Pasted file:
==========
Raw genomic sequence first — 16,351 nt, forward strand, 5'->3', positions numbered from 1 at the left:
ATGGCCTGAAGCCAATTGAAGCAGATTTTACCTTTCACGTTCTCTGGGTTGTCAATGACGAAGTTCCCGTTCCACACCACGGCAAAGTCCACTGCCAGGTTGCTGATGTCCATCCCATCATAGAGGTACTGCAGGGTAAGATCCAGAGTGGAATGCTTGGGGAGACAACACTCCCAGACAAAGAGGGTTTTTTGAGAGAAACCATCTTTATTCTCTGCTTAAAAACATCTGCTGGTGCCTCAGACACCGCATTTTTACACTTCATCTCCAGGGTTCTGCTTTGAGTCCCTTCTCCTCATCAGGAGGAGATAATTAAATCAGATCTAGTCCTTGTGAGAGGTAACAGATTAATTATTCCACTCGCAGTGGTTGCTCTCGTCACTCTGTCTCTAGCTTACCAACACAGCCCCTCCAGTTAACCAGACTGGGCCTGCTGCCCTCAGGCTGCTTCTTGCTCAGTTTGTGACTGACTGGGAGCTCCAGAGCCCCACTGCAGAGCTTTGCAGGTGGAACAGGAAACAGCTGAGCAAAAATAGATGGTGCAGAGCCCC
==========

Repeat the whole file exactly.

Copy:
Raw genomic sequence first — 16,351 nt, forward strand, 5'->3', positions numbered from 1 at the left:
ATGGCCTGAAGCCAATTGAAGCAGATTTTACCTTTCACGTTCTCTGGGTTGTCAATGACGAAGTTCCCGTTCCACACCACGGCAAAGTCCACTGCCAGGTTGCTGATGTCCATCCCATCATAGAGGTACTGCAGGGTAAGATCCAGAGTGGAATGCTTGGGGAGACAACACTCCCAGACAAAGAGGGTTTTTTGAGAGAAACCATCTTTATTCTCTGCTTAAAAACATCTGCTGGTGCCTCAGACACCGCATTTTTACACTTCATCTCCAGGGTTCTGCTTTGAGTCCCTTCTCCTCATCAGGAGGAGATAATTAAATCAGATCTAGTCCTTGTGAGAGGTAACAGATTAATTATTCCACTCGCAGTGGTTGCTCTCGTCACTCTGTCTCTAGCTTACCAACACAGCCCCTCCAGTTAACCAGACTGGGCCTGCTGCCCTCAGGCTGCTTCTTGCTCAGTTTGTGACTGACTGGGAGCTCCAGAGCCCCACTGCAGAGCTTTGCAGGTGGAACAGGAAACAGCTGAGCAAAAATAGATGGTGCAGAGCCCC